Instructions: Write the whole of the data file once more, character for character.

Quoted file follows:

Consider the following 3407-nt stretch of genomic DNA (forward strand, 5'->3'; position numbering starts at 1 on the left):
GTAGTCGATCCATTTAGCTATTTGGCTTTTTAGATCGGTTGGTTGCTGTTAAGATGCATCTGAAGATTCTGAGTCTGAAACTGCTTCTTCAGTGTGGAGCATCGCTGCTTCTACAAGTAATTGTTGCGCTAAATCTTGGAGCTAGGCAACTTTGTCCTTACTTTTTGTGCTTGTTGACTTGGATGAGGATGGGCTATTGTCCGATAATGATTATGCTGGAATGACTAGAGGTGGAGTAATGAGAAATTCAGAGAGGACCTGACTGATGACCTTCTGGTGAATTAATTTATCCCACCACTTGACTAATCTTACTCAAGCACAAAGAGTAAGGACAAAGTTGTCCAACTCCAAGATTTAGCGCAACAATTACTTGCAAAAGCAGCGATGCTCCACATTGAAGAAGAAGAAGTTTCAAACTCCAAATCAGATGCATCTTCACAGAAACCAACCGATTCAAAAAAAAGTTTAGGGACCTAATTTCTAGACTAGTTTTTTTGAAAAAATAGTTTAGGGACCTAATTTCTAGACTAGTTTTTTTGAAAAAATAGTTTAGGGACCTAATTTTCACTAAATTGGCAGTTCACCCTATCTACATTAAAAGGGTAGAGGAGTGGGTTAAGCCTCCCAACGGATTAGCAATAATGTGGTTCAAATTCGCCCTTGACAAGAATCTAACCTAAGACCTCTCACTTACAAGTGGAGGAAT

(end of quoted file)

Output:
Consider the following 3407-nt stretch of genomic DNA (forward strand, 5'->3'; position numbering starts at 1 on the left):
GTAGTCGATCCATTTAGCTATTTGGCTTTTTAGATCGGTTGGTTGCTGTTAAGATGCATCTGAAGATTCTGAGTCTGAAACTGCTTCTTCAGTGTGGAGCATCGCTGCTTCTACAAGTAATTGTTGCGCTAAATCTTGGAGCTAGGCAACTTTGTCCTTACTTTTTGTGCTTGTTGACTTGGATGAGGATGGGCTATTGTCCGATAATGATTATGCTGGAATGACTAGAGGTGGAGTAATGAGAAATTCAGAGAGGACCTGACTGATGACCTTCTGGTGAATTAATTTATCCCACCACTTGACTAATCTTACTCAAGCACAAAGAGTAAGGACAAAGTTGTCCAACTCCAAGATTTAGCGCAACAATTACTTGCAAAAGCAGCGATGCTCCACATTGAAGAAGAAGAAGTTTCAAACTCCAAATCAGATGCATCTTCACAGAAACCAACCGATTCAAAAAAAAGTTTAGGGACCTAATTTCTAGACTAGTTTTTTTGAAAAAATAGTTTAGGGACCTAATTTCTAGACTAGTTTTTTTGAAAAAATAGTTTAGGGACCTAATTTTCACTAAATTGGCAGTTCACCCTATCTACATTAAAAGGGTAGAGGAGTGGGTTAAGCCTCCCAACGGATTAGCAATAATGTGGTTCAAATTCGCCCTTGACAAGAATCTAACCTAAGACCTCTCACTTACAAGTGGAGGAAT